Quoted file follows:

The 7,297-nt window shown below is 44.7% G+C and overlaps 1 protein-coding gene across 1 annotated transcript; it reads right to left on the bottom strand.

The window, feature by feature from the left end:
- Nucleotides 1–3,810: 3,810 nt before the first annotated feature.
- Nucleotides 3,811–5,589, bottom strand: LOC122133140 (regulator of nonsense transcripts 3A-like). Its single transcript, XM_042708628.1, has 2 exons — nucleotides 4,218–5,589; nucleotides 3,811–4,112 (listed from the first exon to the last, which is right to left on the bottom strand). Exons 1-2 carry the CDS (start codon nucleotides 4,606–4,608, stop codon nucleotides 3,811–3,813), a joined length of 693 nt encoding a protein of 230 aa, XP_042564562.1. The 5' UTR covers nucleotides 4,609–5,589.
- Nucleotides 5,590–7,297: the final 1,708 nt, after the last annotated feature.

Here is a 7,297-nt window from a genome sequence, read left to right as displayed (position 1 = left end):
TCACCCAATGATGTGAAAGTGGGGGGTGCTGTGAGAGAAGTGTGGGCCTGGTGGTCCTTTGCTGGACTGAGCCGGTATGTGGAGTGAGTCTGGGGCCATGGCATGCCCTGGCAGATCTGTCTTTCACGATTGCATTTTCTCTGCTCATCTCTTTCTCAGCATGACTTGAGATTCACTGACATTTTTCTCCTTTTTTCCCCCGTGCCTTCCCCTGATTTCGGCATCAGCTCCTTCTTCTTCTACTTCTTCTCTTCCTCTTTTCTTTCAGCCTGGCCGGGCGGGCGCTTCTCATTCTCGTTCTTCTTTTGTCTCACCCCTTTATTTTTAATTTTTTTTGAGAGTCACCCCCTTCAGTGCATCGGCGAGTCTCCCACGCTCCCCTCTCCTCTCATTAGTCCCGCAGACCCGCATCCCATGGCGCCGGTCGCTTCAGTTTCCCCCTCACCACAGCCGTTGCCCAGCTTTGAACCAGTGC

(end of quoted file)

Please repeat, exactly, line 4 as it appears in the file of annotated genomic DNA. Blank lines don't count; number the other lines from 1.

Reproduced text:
- Nucleotides 3,811–5,589, bottom strand: LOC122133140 (regulator of nonsense transcripts 3A-like). Its single transcript, XM_042708628.1, has 2 exons — nucleotides 4,218–5,589; nucleotides 3,811–4,112 (listed from the first exon to the last, which is right to left on the bottom strand). Exons 1-2 carry the CDS (start codon nucleotides 4,606–4,608, stop codon nucleotides 3,811–3,813), a joined length of 693 nt encoding a protein of 230 aa, XP_042564562.1. The 5' UTR covers nucleotides 4,609–5,589.